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d. Example: the Internet. Valuable research tool, or tool to exploit the vulnerable? The technology simply IS, it is what WE do with it that gives it value. Our faith calls us to stewardship of creation. What does that have to do with science? We only have one earth, and it is in our own best interest to care for it. We need clean air, clean water, & clean soil to live. Habitat conservation and restoration help to make sure our earth stays habitable. Science and technology help us to better understand and meet the needs of people and the earth. What are the 2 types of cloning? Reproductive, therapeutic Why is cloning controversial? It uses fertilized eggs (zygotes, embryos) Why is the church against human cloning? All life is sacred Why would habitat conservation/restoration have to accompany cloning extinct species? If the habitat is not restored, the species would just end up extinct again. What is the difference between renewable & nonrenewable resources? Renewable resources can be regenerated by the earth in less than 1 human lifetime (about 100 years), while nonrenewable resources take much longer (sometimes millions of years!) What are alternative energy resources? Non-fossil fuel energy resources Current research indicates all humans are descended from one tribe from: Africa Why is it challenging to balance the needs of both people and the environment? Sometimes the needs (and wants) of people conflict with the needs of the plants, animals, etc. in the environment. What did Alfred Nobel invent? Dynomite a. What is Nobel famous for today? The Nobel Peace Prize.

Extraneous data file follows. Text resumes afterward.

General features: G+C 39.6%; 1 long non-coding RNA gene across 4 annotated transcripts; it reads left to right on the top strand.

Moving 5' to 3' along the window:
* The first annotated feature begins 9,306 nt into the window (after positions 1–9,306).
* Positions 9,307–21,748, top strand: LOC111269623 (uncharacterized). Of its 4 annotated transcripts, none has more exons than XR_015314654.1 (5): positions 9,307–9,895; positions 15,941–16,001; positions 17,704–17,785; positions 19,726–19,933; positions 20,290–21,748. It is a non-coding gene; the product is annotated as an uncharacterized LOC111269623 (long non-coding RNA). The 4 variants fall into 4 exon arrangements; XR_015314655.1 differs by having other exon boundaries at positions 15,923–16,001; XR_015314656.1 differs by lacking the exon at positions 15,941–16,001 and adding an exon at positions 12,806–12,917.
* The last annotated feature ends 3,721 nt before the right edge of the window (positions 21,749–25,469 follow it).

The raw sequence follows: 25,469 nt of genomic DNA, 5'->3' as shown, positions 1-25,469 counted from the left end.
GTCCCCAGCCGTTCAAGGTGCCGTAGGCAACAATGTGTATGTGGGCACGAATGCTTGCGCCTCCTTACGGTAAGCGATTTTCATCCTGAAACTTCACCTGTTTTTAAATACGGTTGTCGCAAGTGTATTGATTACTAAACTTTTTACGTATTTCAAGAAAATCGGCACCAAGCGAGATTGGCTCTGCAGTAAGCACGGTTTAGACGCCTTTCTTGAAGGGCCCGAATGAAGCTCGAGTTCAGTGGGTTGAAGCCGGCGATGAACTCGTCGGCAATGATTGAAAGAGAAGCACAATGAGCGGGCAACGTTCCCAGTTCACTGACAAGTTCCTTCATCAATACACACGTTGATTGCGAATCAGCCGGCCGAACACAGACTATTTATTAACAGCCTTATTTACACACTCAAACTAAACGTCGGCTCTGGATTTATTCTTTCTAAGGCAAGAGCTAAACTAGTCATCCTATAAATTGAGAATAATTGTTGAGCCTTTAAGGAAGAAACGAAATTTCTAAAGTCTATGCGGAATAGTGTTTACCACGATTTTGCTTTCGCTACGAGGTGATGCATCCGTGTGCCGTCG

Earth & Space Science: This includes geology, weather & earth history. Refer to things labeled MFE, CSE, AAY, 1. Who came up with the theory of Continental Drift? Alfred Wegener a. Why didnt people believe him? He was a meteorologist b. What proofs did he come up with to support the theory? Shape/fit of continents, rock evidence, fossil evidence, glacier evidence 2. FYI: Continental Drift + Seafloor Spreading = Plate Tectonics 3. The word Pangaea means: all earth a. Pangaea was: when all the continents were joined together 4. If land is being added at mid-ocean ridges, why isnt the earth getting bigger? Because it is being subducted in other areas 5. What is the difference between lava & magma? Magma = hot molten rock w/in the earth, lava = hot molten rock that has erupted 6. What are the 3 types of volcano? Shield, cinder cone, composite a. Describe each volcano type including its shape: i. Shield: low & flat, formed from frequent quiet eruptions ii. Cinder cone: classic volcano shape, formed from violent eruptions iii. Composite: alternating quiet & violent eruptions. 7. What causes earthquakes? Tectonic plates stressed past their elastic limit 8. What is an earthquakes focus? The place on the surface of the earth above the epicenter (where the quake begins). 9. Why are earthquakes & volcanoes common at plate boundaries? Boundaries are interactive (grinding past each other, pressing together, pulling apart) 10. What is a caldera? Rain-filled crater (lake) formed by the collapsing cone of a volcano. 11. What is the Law of Superposition? In an undisturbed rock feature, the oldest layer is at the bottom. 12. FYI: Substances that are eroded from one place are deposited somewhere else. 13. Why is there little data about the earliest earth history? Few living things with hard parts to fossilize, much land has been eroded or subducted 14. FYI: Geologic time divisions get smaller as you get closer to the present because there is a lot more info about what is going on now. 15. The first humans are thought to have originated in: Africa